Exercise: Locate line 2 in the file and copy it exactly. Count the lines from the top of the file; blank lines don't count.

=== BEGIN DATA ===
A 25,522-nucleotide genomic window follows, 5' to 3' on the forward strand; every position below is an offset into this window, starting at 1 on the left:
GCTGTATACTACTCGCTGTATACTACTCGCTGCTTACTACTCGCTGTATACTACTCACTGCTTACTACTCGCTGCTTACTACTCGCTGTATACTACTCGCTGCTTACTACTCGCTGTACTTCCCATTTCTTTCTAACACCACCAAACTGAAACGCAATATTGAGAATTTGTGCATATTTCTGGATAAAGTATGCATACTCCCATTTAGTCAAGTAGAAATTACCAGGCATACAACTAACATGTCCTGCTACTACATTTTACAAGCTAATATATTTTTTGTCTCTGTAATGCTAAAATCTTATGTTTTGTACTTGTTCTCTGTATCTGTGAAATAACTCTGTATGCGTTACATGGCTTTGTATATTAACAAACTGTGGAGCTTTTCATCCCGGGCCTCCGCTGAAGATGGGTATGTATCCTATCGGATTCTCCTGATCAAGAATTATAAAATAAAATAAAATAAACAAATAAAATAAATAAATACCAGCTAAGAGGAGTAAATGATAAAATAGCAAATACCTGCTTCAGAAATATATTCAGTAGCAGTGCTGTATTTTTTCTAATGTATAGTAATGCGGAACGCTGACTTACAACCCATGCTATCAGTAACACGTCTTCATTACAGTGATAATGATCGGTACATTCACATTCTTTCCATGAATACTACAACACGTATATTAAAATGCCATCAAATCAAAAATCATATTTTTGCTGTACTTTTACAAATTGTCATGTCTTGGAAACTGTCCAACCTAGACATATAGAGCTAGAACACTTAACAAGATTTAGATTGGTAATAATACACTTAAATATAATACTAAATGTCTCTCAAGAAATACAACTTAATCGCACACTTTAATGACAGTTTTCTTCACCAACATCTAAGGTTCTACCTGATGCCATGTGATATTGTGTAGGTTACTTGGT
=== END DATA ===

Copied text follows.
GCTGTATACTACTCGCTGTATACTACTCGCTGCTTACTACTCGCTGTATACTACTCACTGCTTACTACTCGCTGCTTACTACTCGCTGTATACTACTCGCTGCTTACTACTCGCTGTACTTCCCATTTCTTTCTAACACCACCAAACTGAAACGCAATATTGAGAATTTGTGCATATTTCTGGATAAAGTATGCATACTCCCATTTAGTCAAGTAGAAATTACCAGGCATACAACTAACATGTCCTGCTACTACATTTTACAAGCTAATATATTTTTTGTCTCTGTAATGCTAAAATCTTATGTTTTGTACTTGTTCTCTGTATCTGTGAAATAACTCTGTATGCGTTACATGGCTTTGTATATTAACAAACTGTGGAGCTTTTCATCCCGGGCCTCCGCTGAAGATGGGTATGTATCCTATCGGATTCTCCTGATCAAGAATTATAAAATAAAATAAAATAAACAAATAAAATAAATAAATACCAGCTAAGAGGAGTAAATGATAAAATAGCAAATACCTGCTTCAGAAATATATTCAGTAGCAGTGCTGTATTTTTTCTAATGTATAGTAATGCGGAACGCTGACTTACAACCCATGCTATCAGTAACACGTCTTCATTACAGTGATAATGATCGGTACATTCACATTCTTTCCATGAATACTACAACACGTATATTAAAATGCCATCAAATCAAAAATCATATTTTTGCTGTACTTTTACAAATTGTCATGTCTTGGAAACTGTCCAACCTAGACATATAGAGCTAGAACACTTAACAAGATTTAGATTGGTAATAATACACTTAAATATAATACTAAATGTCTCTCAAGAAATACAACTTAATCGCACACTTTAATGACAGTTTTCTTCACCAACATCTAAGGTTCTACCTGATGCCATGTGATATTGTGTAGGTTACTTGGT